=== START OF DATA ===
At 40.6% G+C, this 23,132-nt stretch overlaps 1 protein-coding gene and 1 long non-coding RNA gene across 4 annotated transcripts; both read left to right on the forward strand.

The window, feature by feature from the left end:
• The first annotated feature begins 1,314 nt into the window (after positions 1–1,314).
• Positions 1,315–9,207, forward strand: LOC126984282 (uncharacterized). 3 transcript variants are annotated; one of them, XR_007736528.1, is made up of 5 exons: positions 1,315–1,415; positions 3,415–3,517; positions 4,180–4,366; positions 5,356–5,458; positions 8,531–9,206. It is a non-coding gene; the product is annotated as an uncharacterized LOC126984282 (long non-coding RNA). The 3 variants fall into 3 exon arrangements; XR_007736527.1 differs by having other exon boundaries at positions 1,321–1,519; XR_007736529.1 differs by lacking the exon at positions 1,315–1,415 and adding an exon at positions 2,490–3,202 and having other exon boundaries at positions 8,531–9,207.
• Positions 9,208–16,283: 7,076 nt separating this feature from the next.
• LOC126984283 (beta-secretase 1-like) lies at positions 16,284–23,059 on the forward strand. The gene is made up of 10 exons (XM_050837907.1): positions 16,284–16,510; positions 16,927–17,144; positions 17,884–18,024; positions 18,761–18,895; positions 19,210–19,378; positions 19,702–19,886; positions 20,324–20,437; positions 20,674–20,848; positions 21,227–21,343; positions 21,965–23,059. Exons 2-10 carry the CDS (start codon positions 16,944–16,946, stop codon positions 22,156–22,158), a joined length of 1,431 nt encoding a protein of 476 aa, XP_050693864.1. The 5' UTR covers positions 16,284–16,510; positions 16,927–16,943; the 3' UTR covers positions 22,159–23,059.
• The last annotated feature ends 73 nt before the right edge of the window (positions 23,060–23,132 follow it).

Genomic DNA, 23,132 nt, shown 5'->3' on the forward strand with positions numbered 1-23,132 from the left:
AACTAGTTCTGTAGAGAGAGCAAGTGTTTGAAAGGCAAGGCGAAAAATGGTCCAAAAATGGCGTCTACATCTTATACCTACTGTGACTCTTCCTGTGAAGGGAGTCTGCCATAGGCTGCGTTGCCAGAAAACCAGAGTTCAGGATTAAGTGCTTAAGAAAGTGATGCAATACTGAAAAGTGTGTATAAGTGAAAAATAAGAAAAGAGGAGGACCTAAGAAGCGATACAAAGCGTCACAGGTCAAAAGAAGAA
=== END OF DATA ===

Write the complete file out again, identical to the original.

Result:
At 40.6% G+C, this 23,132-nt stretch overlaps 1 protein-coding gene and 1 long non-coding RNA gene across 4 annotated transcripts; both read left to right on the forward strand.

The window, feature by feature from the left end:
• The first annotated feature begins 1,314 nt into the window (after positions 1–1,314).
• Positions 1,315–9,207, forward strand: LOC126984282 (uncharacterized). 3 transcript variants are annotated; one of them, XR_007736528.1, is made up of 5 exons: positions 1,315–1,415; positions 3,415–3,517; positions 4,180–4,366; positions 5,356–5,458; positions 8,531–9,206. It is a non-coding gene; the product is annotated as an uncharacterized LOC126984282 (long non-coding RNA). The 3 variants fall into 3 exon arrangements; XR_007736527.1 differs by having other exon boundaries at positions 1,321–1,519; XR_007736529.1 differs by lacking the exon at positions 1,315–1,415 and adding an exon at positions 2,490–3,202 and having other exon boundaries at positions 8,531–9,207.
• Positions 9,208–16,283: 7,076 nt separating this feature from the next.
• LOC126984283 (beta-secretase 1-like) lies at positions 16,284–23,059 on the forward strand. The gene is made up of 10 exons (XM_050837907.1): positions 16,284–16,510; positions 16,927–17,144; positions 17,884–18,024; positions 18,761–18,895; positions 19,210–19,378; positions 19,702–19,886; positions 20,324–20,437; positions 20,674–20,848; positions 21,227–21,343; positions 21,965–23,059. Exons 2-10 carry the CDS (start codon positions 16,944–16,946, stop codon positions 22,156–22,158), a joined length of 1,431 nt encoding a protein of 476 aa, XP_050693864.1. The 5' UTR covers positions 16,284–16,510; positions 16,927–16,943; the 3' UTR covers positions 22,159–23,059.
• The last annotated feature ends 73 nt before the right edge of the window (positions 23,060–23,132 follow it).

Genomic DNA, 23,132 nt, shown 5'->3' on the forward strand with positions numbered 1-23,132 from the left:
AACTAGTTCTGTAGAGAGAGCAAGTGTTTGAAAGGCAAGGCGAAAAATGGTCCAAAAATGGCGTCTACATCTTATACCTACTGTGACTCTTCCTGTGAAGGGAGTCTGCCATAGGCTGCGTTGCCAGAAAACCAGAGTTCAGGATTAAGTGCTTAAGAAAGTGATGCAATACTGAAAAGTGTGTATAAGTGAAAAATAAGAAAAGAGGAGGACCTAAGAAGCGATACAAAGCGTCACAGGTCAAAAGAAGAA